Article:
Protons and neutrons (collectively called nucleons) are fundamental building blocks of the atomic nuclei, and they are held together inside nuclei by the strong force. Precise knowledge of the proton's radius is critically important for understanding nucleons in terms of the underlying quarks and gluons, which are the degrees of freedom of the accepted theory of the strong force called quantum chromodynamics (QCD). High precision measurement of the proton's radius is also warranted by the recent controversy over the size of the proton, triggered by the new ultra-high precision measurement in muonic hydrogen, which is significantly smaller than the commonly accepted value obtained from measurement in normal (electronic) hydrogen. To address this "proton radius crisis," we have developed a novel electron scattering experiment that can achieve an unprecedented precision using a high resolution calorimeter and a windowless gas flow target.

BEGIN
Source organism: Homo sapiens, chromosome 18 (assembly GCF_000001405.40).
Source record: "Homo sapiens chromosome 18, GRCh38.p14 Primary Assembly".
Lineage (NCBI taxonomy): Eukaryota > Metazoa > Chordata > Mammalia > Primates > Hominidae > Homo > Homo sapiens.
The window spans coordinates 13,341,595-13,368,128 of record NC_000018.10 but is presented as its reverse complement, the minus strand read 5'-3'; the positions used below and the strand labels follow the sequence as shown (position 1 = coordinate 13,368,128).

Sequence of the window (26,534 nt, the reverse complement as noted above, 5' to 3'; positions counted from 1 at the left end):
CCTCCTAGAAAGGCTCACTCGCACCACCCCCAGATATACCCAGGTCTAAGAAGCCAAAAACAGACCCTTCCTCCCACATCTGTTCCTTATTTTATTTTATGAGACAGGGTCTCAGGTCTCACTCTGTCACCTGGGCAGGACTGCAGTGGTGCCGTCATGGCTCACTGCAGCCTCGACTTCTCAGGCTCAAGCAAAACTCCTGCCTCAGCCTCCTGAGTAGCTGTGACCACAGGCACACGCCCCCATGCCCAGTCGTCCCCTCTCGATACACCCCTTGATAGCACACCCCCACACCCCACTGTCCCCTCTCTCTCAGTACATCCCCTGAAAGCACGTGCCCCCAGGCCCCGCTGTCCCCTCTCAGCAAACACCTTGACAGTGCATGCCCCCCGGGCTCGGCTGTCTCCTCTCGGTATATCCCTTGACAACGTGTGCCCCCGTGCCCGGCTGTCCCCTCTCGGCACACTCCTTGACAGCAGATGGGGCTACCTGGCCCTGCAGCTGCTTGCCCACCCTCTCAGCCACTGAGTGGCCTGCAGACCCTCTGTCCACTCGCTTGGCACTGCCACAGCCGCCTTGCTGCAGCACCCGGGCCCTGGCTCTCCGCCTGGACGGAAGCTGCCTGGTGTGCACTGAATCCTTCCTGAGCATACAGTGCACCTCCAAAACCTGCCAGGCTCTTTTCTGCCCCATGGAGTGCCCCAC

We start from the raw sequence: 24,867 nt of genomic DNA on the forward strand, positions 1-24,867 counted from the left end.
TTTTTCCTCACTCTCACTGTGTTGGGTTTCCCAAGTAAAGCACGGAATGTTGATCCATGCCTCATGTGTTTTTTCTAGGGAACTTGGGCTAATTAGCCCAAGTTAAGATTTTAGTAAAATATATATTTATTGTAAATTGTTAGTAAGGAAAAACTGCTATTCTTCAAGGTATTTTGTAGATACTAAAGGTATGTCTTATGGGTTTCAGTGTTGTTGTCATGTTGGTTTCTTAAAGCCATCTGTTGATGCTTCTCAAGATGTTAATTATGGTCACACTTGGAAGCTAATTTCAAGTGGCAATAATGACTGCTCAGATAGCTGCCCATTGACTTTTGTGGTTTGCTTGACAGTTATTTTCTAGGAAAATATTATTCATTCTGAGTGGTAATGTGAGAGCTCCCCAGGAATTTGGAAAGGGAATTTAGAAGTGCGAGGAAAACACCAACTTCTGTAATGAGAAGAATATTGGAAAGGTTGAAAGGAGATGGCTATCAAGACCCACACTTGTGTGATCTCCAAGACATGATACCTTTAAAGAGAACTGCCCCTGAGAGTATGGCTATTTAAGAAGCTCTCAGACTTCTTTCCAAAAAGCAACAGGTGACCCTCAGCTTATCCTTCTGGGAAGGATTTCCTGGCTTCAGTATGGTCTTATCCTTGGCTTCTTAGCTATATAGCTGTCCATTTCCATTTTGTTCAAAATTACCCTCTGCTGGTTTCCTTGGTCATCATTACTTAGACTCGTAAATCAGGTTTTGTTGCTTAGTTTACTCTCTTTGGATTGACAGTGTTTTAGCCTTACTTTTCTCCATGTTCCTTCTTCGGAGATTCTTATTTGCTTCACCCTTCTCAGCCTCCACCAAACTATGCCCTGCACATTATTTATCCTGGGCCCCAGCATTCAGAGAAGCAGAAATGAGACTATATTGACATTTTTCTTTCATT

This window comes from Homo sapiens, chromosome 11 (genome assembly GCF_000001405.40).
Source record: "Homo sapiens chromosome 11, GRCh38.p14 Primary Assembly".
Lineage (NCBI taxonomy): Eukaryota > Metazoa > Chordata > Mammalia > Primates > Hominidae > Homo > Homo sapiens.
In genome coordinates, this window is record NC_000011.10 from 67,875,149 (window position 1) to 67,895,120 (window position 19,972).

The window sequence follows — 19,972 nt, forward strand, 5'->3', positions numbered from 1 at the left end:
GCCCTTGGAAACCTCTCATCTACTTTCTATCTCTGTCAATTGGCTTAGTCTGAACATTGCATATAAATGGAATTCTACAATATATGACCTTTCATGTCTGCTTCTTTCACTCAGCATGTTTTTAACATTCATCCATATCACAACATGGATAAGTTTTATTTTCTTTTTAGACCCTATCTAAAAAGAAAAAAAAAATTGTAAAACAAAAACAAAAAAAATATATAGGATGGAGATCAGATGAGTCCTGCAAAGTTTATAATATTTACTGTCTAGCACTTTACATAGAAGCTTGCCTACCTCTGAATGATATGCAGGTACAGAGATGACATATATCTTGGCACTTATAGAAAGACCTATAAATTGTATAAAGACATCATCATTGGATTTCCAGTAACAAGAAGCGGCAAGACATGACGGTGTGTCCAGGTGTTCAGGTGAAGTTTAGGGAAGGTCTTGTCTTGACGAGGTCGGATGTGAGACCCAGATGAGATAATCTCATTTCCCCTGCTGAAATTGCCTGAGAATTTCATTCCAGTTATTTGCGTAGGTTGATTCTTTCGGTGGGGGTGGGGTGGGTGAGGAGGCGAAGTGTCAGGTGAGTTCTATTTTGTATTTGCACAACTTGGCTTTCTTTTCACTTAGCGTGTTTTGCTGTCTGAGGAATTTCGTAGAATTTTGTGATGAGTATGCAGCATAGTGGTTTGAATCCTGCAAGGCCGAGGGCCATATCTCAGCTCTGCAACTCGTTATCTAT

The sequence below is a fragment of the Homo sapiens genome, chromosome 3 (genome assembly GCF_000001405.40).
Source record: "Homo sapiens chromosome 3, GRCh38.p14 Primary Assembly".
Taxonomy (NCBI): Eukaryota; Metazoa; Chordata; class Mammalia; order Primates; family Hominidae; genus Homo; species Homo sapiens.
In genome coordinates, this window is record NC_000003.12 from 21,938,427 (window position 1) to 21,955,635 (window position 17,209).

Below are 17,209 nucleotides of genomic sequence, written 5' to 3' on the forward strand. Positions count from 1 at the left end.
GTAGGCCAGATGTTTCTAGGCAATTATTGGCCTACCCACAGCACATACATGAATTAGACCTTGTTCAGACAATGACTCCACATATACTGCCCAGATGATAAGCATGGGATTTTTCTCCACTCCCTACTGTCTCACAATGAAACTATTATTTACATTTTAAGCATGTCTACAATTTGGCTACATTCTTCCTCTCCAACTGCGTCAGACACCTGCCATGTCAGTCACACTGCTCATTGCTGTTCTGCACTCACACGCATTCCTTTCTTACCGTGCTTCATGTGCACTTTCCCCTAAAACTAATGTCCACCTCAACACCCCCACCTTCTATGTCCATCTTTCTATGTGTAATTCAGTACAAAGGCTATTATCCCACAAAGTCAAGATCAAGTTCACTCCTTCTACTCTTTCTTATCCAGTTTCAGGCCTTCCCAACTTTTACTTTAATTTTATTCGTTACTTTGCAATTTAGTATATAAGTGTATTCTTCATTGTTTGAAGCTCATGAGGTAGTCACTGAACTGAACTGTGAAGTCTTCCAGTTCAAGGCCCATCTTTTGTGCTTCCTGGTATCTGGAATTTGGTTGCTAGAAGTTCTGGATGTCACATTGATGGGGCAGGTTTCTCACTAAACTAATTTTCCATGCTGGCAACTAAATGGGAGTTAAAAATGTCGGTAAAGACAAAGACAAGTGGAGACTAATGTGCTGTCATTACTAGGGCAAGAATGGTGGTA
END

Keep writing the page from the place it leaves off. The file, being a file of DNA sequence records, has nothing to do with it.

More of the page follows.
A Collaboration consisting of Norfolk State University, Duke University, Mississippi State University, and North Carolina A&T State University will develop and construct a windowless hydrogen gas flow target in order to measure the proton charge radius with sub-percent precision. The experiment will be carried out at Jefferson Lab, where this target will be the first of its kind. The windowless target in conjunction with a high resolution calorimeter will allow us to access momentum transferred squared ranging from 0.0001 to 0.001 GeV-squared, which is lower than any previous electron scattering experiment. The experiment will employ a novel approach of simultaneous measurements of electron-proton elastic scattering cross section and Moller scattering cross section using a high resolution calorimeter. This novel approach will help achieve the unprecedented precision and an almost model independent extraction of the proton charge radius for the first time in electron scattering experiments.